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by Wayland Skallagrimsson
Recently I had a conversation that shocked me. A Folkish heathen had written to me, and managed to avoid all the things that Folkish heathens usually do that make me ignore everything they have to say. He did not scream insults, threaten my life, or act like a braying jackass. Instead he was intelligent, polite, and interested in holding an adult conversation. He wished to have an open and honest debate concerning Folkism in general, and my words on it in particular.
I'm a fairly simple man, with a very simple set of rules for interacting with others. In general, I treat people the way they treat me. When some stranger pops up out of nowhere and offers insult, I show that person no respect myself. When, as this person did, someone wants to talk about something intelligently, I do so. I can't say that either of us changed the other person's mind, but we managed to understand something about each other's positions that neither of us had before.
It was the other man who saw it first. In the course of our exchanges, he realized that we were each using a completely different definition of "religion." He realized that this meant that he and I were talking past each other, and that we actually saw the world itself so differently that there was no point in continuing the debate. He also saw, though, that the difference we had discovered was important.
To me, religion is about the relationships that we have with the gods and other important wights, such as the landwights and the ancestors. It is about the duties we have to the Outgarths, and the benefits we receive from them. I make no claims about what the gods are, whether they literally exist or exist only in our stories. Whatever the nature of the gods, religion is about our relationship with them. Most heathens that I know, Tribalists like myself, see religion this way.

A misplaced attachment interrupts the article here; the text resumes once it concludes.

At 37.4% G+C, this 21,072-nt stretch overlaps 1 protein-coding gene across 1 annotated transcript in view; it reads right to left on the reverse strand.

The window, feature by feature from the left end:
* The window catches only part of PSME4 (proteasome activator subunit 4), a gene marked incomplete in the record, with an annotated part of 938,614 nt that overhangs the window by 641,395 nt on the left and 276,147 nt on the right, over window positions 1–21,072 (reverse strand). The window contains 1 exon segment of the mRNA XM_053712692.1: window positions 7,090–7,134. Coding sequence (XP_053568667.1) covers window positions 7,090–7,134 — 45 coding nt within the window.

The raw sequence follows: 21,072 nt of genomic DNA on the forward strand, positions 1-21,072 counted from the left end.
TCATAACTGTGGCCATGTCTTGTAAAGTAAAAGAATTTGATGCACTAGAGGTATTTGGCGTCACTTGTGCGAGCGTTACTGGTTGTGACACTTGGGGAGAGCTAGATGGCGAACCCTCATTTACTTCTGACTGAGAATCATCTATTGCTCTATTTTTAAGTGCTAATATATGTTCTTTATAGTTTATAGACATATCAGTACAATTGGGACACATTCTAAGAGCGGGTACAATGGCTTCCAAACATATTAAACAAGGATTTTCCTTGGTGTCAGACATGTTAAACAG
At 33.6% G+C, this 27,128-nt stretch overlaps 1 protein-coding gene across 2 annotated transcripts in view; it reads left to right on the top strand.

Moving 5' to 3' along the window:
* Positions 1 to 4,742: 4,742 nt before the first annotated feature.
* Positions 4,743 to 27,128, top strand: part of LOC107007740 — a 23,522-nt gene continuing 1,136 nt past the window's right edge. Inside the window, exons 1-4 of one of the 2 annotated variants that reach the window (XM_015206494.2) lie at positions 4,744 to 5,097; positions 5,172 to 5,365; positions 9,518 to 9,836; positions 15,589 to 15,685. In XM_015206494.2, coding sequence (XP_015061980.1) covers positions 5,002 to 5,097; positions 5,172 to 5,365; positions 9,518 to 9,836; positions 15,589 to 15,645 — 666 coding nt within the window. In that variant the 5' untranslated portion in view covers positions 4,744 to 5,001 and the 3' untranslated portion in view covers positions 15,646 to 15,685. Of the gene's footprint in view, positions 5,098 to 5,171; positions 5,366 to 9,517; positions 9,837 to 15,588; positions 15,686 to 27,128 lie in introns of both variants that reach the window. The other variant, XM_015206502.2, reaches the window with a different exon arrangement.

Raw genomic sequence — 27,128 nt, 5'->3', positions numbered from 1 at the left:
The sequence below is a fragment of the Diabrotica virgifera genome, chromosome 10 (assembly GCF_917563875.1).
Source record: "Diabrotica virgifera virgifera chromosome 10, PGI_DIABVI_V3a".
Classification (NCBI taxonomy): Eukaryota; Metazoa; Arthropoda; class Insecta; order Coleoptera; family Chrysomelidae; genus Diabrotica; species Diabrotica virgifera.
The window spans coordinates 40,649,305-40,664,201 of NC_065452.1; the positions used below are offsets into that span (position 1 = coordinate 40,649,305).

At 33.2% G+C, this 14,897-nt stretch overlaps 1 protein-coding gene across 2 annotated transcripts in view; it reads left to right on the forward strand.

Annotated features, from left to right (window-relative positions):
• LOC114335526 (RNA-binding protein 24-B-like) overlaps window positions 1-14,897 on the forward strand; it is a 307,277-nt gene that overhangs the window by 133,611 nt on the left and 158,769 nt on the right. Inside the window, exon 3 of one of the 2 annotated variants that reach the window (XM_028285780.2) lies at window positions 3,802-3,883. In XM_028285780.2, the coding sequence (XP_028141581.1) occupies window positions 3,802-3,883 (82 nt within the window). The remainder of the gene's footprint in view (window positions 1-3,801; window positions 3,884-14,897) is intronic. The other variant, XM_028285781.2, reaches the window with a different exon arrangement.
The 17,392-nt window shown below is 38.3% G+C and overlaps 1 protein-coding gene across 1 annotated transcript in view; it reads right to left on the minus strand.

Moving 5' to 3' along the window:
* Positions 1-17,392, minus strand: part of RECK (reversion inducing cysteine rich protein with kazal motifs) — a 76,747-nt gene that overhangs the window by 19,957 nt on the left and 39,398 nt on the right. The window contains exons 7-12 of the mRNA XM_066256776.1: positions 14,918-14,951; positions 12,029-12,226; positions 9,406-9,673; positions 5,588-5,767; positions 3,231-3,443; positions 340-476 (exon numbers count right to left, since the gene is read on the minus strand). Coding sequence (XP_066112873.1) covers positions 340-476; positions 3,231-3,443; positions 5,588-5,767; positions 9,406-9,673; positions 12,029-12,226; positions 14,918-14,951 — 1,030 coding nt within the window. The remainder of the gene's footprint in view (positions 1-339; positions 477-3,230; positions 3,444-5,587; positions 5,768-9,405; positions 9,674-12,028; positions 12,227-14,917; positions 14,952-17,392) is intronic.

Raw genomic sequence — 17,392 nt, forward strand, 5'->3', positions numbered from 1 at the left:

To him, which he says is also true of the vast majority of Folkish practitioners, religion is something completely different. It has little to do with our relationships with the gods or other wights. Few Folkish types, he says, believe in the gods in any literal way. Few of them even think that much about them in any way at all. To them, he says, religion is primarily a cultural social institution. It is a way of transmitting and encoding culture norms and ideals. It provides a basis for identity, a way of saying "us" as opposed to "them." This view of religion focuses primarily on the group of worshippers as opposed to the gods.
I have some problems with this. To go from this premise to the anti-race beliefs held by most Folkish practitioners is still a confusion of culture, which is memetic, and race, which is genetic. It still fails to take into account the fact that the ancient heathens were not Folkish. Indeed, my opponent admitted that he could not respond to any of my six disproofs. However, that being said, I can see where the guy is coming from.
It is a valid enough definition of religion, one that many anthropologists and sociologists would agree with. I disagree with it, but respect it as one of the many opinions of the world held by people who are different than I am. It does indicate that the issue of Folkism will never be resolved in any real sense. By my definition, by the definitions of most non-Folkish heathens, these people aren't even religious. By their terms, we are not practicing their religion. There is no common ground on even the most fundamental of levels. Therefore, there is no way we will ever be able to argue them into genuine heathen religion (using my definition of religion). There is no way they will ever get us to adopt their people-oriented cultural rituals and drop our spiritual beliefs. East is East, and West is West, and ne'er the twain shall meet.
I post this tale for two reasons. One is that my adversary in this debate earned my respect. I have spoken publicly against Folkish beliefs in no uncertain terms. Fairness then dictates that I be equally as public about showing respect where it is earned. The other reason is as a heads-up to my fellow Tribalists. There is no point in debating on religious grounds with the Folkish contingent. We lack a common frame of reference. Instead, the fight for the heathen identity will better be won by concentrating on the positive aspects of our own beliefs. Where conflict and debate with Folkish practitioners is necessary, the best tactic is to make this difference in definition of religion very clear. Then shift to more academic arguments about the difference between culture and race, and the non-Folkish beliefs of the ancients.